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The Southern Alps surrounding Queenstown

Image: Shutterstock

You’re in a funk. You’re not unhappy, per se, not depressed or dissatisfied with life in any major way. You’re just feeling sort of, you know, dormant, in a funk. Then again, funks are temporary, and this one shows no signs of lifting. How do I know this isn’t more serious than a funk, you ask yourself. Get on a plane, comes the answer. Go as far away as you can

The farthest place you can go, at least according to FurthestCity.com, is the Cocos Keeling Islands, halfway between Australia and Sri Lanka in the Indian Ocean, roughly 11,000 miles away. It is a decidedly unfriendly destination to Houstonians, however. For one thing, the trip takes several flights over several days. For another, there are only “two restaurants on Cocos and one coffee shop,” says the islands’ website. What to do, you ask yourself. Go nonstop as far as you can where there’s more than two restaurants and a coffee shop, comes the answer.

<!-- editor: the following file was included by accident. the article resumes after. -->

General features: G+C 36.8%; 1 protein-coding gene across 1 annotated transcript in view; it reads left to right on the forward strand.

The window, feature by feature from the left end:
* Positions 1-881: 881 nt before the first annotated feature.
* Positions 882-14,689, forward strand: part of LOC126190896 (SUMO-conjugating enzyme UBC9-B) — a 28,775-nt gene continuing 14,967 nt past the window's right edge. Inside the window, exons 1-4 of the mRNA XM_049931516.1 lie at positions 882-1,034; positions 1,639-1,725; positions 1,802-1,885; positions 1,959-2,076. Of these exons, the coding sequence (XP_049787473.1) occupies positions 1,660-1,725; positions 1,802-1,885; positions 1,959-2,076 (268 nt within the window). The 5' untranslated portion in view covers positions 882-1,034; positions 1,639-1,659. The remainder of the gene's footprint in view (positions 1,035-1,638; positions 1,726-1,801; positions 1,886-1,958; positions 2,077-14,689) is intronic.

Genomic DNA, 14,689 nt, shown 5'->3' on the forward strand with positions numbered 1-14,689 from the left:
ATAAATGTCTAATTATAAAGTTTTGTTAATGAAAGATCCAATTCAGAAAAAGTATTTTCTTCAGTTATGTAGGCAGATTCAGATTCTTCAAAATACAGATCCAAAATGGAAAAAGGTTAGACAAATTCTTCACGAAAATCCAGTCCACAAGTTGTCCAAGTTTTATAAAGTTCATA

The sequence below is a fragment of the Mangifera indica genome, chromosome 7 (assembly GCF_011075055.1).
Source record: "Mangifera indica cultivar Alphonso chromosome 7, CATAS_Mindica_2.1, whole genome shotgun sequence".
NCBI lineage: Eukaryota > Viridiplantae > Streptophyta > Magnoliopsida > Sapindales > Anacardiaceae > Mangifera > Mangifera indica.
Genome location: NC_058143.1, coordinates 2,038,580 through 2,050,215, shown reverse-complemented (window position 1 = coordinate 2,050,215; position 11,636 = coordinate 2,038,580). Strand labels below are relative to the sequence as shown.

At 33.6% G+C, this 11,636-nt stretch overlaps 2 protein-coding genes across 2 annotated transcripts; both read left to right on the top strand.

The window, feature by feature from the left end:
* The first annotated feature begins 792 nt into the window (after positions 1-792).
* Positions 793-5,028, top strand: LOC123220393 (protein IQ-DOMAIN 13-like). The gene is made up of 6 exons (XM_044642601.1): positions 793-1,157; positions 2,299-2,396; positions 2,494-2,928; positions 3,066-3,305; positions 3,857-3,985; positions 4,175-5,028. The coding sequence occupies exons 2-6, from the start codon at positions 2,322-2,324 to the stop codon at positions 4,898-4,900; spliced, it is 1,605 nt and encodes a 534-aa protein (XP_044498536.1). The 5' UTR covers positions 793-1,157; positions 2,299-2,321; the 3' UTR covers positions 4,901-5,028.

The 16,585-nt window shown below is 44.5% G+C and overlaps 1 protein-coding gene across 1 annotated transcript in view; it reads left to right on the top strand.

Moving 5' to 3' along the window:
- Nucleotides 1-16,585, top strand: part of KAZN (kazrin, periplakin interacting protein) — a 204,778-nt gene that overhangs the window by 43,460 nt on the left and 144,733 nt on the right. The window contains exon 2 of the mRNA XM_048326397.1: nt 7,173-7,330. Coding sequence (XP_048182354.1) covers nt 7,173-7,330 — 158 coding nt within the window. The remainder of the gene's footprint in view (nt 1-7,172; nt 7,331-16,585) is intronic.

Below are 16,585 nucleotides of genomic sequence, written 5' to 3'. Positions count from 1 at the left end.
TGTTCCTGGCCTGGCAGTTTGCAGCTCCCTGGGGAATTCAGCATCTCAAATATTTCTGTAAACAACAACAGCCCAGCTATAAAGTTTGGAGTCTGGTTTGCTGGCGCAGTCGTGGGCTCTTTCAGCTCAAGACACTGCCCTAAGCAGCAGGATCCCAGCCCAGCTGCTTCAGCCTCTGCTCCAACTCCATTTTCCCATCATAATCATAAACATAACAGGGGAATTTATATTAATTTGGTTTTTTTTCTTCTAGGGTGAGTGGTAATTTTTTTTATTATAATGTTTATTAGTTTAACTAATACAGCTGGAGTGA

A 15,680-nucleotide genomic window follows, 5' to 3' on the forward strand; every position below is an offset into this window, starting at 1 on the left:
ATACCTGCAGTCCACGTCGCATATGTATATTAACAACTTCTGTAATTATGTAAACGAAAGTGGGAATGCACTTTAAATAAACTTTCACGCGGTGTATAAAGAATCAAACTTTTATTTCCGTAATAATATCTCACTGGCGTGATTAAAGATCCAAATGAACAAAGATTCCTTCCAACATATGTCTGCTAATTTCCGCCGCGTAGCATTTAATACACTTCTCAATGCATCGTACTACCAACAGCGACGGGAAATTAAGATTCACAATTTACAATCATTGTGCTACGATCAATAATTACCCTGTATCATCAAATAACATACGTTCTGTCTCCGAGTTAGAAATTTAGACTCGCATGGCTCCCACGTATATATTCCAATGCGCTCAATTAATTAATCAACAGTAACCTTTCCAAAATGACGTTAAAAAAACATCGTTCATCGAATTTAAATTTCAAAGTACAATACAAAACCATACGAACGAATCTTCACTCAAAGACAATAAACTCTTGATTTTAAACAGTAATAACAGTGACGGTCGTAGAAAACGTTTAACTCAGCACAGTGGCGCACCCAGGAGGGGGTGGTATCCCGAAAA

The minute that you step onboard Air New Zealand’s new flight to Auckland, the torpor begins to dissipate. Maybe it’s the recessed lighting bathing the cabin in a purple of unknown origin, or the brisk and efficient flight attendants, or the bouncy flight safety video, a rap number inspired by the All Blacks, New Zealand’s beloved national rugby team. Whatever, soon you feel split off from yourself, something akin to the liberation New Zealand itself must have felt when the Colorado-sized country’s two main islands, North and South, split off from Gondwana during the Cretaceous period and spent eons alone in Oceania, the last major land mass on earth without humans.